Leading family history website, Findmypast, has announced that as of today, any UK customer who purchases a 12-month Plus or Pro subscription will receive a Findmypast DNA kit worth £79, completely free of charge whilst stocks last. 
The new bundle combines cutting edge science and traditional family history research methods, allowing family historians to explore their past in more depth than ever before.
Launched in partnership with fellow British brand, Living DNA in November 2018, this first of its kind service uses Living DNA’s unique test employing cutting-edge science to provide a breakdown of 21 regions across Britain and Ireland, connecting family history enthusiasts with the records they need to bring their ancestors’ stories to life. 
Those looking to take advantage of this incredible offer can choose from: 
  • A 12-month Plus subscription priced at £120 – covering all record categories, perfect for expanding your family tree and adding colour to your research
  • 12-month Pro subscription priced at £156  - providing full access to everything Findmypast has to offer, including the largest online collection of British & Irish newspapers
  • They will receive a Findmypast DNA kit completely FREE plus free delivery (normally £79)
Once you have purchased your Plus or Pro Subscription, or upgraded from a starter sub, simply claim you free kit by visiting /  All free kits must be claimed no later than 30 days after the subscription purchase.

Wednesday, 10 July 2019

MyHeritage enters the genetic health testing market

MyHeritage announced the launch of a new Health and Ancestry test on 20th May this year. The launch occurred at a busy time of the year and I've only just got round to investigating it. On doing so, I discovered that the test is on special offer with 40% off the recommended price until 15th July so I decided to take the plunge and order a kit. I already have a MyHeritage DNA account but I have not tested direct at MyHeritage DNA. Instead I transferred my raw data file from AncestryDNA in order to participate in the genetic genealogy matching database. I received various e-mails from MyHeritage about the new health test but none of them mentioned a discount or special introductory offer and the 40% discount does not show up when I log into my existing MyHeritage account. I don't know if this special offer is available to everyone in the UK or if a similar offer exists in other countries so you will need to check for yourself. Make sure you log out of your MyHeritage account first. There was an additional charge of £9 for shipping so the test cost me £114 in total, a saving of £74.

MyHeritage is now using the Illumina Global Screening Array (GSA) for their Health and Ancestry test. This has a different range of markers (SNPs) compared to the AncestryDNA profile I uploaded to my other MyHeritage account. Having two accounts at MyHeritage will allow me to do comparisons to assess the effectiveness of the relationship predictions with the two different chips.

Included with the cost of the test is a free 12-month subscription which will allow me to receive all the new genetic risk and carrier status reports as they are released. The health subscription also includes all of the advanced DNA features for genealogy (such as viewing family trees of DNA matches, viewing shared matches and "ethnicities", and shared ancestral places), all of which previously required a MyHeritage site subscription. The health subscription will normally cost £89. However, I am somewhat concerned that the subscription is automatically renewed at the end of the year. In order to place my order I had to authorise MyHeritage to use my PayPal account for future payments.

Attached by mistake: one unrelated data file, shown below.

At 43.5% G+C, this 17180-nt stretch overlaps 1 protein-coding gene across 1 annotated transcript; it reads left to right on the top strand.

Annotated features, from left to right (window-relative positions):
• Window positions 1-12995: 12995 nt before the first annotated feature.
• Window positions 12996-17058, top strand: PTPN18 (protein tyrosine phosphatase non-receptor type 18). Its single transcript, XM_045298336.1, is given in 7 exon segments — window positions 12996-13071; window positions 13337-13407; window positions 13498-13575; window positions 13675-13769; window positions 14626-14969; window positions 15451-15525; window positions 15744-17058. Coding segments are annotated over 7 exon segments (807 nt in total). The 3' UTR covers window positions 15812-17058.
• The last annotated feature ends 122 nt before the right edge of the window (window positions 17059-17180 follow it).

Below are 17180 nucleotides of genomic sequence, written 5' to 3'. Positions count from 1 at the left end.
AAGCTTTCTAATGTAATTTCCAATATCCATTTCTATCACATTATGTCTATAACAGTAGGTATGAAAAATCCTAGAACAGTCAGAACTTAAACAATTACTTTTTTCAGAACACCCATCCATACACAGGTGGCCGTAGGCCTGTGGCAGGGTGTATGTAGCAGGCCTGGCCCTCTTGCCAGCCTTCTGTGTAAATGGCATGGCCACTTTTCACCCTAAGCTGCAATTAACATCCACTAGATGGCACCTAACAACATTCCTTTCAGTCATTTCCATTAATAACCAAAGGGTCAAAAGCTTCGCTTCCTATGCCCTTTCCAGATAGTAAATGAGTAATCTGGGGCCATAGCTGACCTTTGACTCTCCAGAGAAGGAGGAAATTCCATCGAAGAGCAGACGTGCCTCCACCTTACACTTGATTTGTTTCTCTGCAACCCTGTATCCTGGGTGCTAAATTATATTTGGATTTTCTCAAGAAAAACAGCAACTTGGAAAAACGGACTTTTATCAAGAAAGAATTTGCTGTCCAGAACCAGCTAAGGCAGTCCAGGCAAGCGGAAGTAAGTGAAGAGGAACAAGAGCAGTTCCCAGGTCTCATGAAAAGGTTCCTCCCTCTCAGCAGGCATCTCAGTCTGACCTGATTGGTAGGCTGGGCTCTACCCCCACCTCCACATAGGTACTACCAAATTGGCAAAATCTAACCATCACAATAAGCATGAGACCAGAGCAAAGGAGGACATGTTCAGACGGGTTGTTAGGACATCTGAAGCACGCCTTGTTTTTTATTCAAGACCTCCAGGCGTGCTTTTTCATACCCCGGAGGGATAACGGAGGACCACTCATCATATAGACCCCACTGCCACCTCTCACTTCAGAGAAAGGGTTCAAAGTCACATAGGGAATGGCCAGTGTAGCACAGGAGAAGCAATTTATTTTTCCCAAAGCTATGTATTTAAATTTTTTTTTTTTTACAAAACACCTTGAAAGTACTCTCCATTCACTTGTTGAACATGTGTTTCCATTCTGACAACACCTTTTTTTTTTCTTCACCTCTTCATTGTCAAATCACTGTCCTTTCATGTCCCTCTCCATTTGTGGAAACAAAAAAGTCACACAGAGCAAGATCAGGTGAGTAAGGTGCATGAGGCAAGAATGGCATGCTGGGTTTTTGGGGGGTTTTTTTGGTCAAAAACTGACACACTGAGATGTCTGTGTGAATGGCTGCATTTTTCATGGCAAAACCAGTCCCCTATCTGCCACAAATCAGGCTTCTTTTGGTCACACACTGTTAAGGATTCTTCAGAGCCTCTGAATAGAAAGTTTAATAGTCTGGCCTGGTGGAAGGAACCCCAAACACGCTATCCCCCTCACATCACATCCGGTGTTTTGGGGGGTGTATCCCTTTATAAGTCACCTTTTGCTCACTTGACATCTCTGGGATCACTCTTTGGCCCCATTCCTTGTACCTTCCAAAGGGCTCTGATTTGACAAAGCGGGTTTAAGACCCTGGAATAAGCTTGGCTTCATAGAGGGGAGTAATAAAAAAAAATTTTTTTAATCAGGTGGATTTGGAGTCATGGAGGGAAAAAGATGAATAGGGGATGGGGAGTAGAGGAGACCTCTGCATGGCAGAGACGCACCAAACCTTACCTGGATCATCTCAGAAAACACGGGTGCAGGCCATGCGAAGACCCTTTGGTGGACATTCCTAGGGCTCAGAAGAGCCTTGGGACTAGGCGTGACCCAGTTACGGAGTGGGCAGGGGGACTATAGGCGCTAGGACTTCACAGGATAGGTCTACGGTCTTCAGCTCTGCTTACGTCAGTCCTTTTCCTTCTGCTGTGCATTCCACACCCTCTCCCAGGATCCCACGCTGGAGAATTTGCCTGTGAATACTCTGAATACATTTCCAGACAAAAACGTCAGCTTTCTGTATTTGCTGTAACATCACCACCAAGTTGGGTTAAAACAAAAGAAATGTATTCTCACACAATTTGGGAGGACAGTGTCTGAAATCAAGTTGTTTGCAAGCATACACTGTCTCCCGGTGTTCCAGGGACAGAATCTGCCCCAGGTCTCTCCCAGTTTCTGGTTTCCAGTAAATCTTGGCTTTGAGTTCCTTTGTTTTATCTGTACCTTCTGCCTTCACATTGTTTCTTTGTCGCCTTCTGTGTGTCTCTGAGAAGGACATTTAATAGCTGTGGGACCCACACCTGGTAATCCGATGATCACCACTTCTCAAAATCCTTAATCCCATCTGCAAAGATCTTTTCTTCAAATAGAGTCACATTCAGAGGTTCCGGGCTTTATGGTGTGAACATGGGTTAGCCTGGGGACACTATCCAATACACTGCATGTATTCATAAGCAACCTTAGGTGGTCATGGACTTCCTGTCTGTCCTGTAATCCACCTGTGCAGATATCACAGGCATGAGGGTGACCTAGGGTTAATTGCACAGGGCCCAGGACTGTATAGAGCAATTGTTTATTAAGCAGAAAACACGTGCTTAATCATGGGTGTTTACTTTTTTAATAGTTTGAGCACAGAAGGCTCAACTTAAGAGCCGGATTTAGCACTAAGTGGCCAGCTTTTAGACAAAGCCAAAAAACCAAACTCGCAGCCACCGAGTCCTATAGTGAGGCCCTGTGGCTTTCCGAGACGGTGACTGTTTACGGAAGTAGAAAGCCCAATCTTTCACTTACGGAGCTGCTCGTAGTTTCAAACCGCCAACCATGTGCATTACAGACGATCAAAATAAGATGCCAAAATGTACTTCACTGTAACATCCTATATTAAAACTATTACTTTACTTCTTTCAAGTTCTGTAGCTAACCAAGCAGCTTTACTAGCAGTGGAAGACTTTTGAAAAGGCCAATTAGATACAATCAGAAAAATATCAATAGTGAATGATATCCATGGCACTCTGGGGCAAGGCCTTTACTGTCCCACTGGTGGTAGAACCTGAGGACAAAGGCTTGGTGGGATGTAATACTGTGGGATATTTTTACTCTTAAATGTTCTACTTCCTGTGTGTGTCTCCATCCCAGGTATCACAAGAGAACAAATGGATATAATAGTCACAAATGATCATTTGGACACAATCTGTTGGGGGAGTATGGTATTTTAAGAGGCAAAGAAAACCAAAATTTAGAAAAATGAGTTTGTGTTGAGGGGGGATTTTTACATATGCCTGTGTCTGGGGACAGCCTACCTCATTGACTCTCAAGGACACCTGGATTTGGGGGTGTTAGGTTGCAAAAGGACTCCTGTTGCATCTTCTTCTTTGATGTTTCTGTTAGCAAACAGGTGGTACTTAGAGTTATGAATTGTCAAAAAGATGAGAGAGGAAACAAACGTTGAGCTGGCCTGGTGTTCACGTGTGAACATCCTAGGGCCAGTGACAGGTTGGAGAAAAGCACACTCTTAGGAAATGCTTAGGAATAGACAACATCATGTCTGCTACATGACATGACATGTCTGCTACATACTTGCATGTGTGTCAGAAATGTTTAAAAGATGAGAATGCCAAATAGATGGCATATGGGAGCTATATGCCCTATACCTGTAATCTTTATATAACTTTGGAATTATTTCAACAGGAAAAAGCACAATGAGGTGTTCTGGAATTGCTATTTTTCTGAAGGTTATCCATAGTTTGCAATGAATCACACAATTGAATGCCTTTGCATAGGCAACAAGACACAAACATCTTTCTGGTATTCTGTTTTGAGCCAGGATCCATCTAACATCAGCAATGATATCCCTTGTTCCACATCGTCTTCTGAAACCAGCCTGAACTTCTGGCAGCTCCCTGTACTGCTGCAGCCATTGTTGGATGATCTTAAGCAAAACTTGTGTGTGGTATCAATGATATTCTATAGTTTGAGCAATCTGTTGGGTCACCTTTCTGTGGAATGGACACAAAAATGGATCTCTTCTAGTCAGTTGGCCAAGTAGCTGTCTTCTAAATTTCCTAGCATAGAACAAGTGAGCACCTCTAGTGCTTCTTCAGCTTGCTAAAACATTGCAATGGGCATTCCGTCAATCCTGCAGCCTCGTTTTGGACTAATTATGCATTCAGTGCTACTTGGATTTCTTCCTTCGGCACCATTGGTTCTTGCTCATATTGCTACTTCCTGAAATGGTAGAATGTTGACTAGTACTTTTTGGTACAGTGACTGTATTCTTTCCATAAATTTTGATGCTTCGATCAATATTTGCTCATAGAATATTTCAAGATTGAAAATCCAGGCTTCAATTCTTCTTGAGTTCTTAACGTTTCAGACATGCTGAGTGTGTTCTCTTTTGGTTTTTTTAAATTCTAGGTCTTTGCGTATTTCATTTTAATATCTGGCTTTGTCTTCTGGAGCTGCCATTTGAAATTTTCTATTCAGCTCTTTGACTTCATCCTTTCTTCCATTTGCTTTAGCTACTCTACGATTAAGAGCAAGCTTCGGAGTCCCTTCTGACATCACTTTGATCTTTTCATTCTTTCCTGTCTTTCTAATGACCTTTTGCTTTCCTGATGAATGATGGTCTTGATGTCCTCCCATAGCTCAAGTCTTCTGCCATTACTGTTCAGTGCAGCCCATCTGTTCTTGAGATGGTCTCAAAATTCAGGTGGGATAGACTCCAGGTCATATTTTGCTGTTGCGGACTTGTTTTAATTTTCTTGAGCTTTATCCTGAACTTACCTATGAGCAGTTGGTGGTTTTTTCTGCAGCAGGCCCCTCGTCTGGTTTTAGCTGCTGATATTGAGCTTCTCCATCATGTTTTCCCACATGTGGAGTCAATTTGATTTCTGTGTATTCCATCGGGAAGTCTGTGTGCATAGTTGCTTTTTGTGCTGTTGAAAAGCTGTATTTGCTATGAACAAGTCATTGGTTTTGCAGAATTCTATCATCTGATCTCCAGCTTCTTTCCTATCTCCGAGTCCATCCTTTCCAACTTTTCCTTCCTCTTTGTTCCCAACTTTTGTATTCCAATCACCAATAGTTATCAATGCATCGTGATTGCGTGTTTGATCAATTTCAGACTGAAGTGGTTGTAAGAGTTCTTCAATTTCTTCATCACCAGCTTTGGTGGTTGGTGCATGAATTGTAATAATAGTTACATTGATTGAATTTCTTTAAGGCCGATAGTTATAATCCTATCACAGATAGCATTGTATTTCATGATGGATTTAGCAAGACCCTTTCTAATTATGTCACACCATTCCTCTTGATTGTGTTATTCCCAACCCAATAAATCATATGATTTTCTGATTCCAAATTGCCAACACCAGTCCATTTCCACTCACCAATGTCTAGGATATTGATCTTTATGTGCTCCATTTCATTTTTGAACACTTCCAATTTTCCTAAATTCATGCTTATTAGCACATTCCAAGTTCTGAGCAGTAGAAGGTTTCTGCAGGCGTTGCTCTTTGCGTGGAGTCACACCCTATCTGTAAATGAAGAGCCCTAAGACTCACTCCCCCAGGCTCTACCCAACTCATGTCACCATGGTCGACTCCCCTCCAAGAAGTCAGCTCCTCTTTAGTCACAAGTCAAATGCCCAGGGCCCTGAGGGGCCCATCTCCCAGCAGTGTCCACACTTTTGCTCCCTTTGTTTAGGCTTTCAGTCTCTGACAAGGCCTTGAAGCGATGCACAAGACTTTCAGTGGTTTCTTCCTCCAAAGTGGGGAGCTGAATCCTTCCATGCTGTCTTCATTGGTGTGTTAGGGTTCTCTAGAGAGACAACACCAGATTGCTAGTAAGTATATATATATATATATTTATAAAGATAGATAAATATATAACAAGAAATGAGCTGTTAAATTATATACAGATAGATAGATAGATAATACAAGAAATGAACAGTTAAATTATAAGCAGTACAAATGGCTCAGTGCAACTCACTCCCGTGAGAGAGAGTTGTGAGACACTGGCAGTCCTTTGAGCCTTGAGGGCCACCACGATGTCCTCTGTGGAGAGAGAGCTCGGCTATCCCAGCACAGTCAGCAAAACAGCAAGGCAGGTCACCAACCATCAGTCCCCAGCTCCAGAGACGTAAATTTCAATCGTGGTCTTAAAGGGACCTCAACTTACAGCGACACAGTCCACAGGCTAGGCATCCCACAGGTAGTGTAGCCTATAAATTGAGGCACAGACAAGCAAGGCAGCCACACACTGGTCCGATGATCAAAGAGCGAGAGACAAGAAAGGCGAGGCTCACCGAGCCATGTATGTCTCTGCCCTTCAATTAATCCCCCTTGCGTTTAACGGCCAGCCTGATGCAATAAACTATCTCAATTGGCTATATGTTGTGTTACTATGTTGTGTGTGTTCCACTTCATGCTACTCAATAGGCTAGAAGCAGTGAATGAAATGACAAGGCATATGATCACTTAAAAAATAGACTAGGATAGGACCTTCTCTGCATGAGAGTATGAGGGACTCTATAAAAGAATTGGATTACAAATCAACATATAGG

I don't like the idea of having subscriptions automatically renewed so I have set myself a reminder to review the situation prior to the renewal. I have also discovered that there is an option buried deep in the settings to switch off the auto-renewal.

If you are ordering a test from MyHeritage there a few things to watch out for from a privacy perspective. As part of the order process you need to provide information about your date of birth. There is of course no requirement that you have to provide the correct date but you need to be aware that with the default privacy settings your "general age" (eg, thirties, forties, fifties) is automatically displayed to other MyHeritage members. MyHeritage also automatically creates a profile for you and by default this is publicly displayed. The default settings are shown in the screenshot below. 

Note that it is not possible to buy a MyHeritage kit as a standalone health test. Also you need to be aware that anyone who orders the Health and Ancestry test is automatically opted in to the relative matching feature and to the sharing of "ethnicity" reports and matching segment data. If you do not wish to opt in to these features you will need to adjust your settings in the My Privacy section under DNA Preferences. MyHeritage probably ought to review some of these default settings for their European Union customers because they are counter to the basic principles of GDPR (General Data Protection Regulation) which requires explicit informed consent.

I recommend checking your MyHeritage settings immediately after placing an order to make sure you are only sharing information that you wish to share.

The MyHeritage Health and Ancestry test currently offers 14 genetic risk reports including reports for haemochromatosis, Alzheimer's, late-onset Parkinson's disease, coeliac disease and hereditary BRCA cancers. There are 13 carrier status reports including cystic fibrosis, sickle cell anaemia and a number of other conditions, most of which I have never heard of. You can see a full list of the health reports here.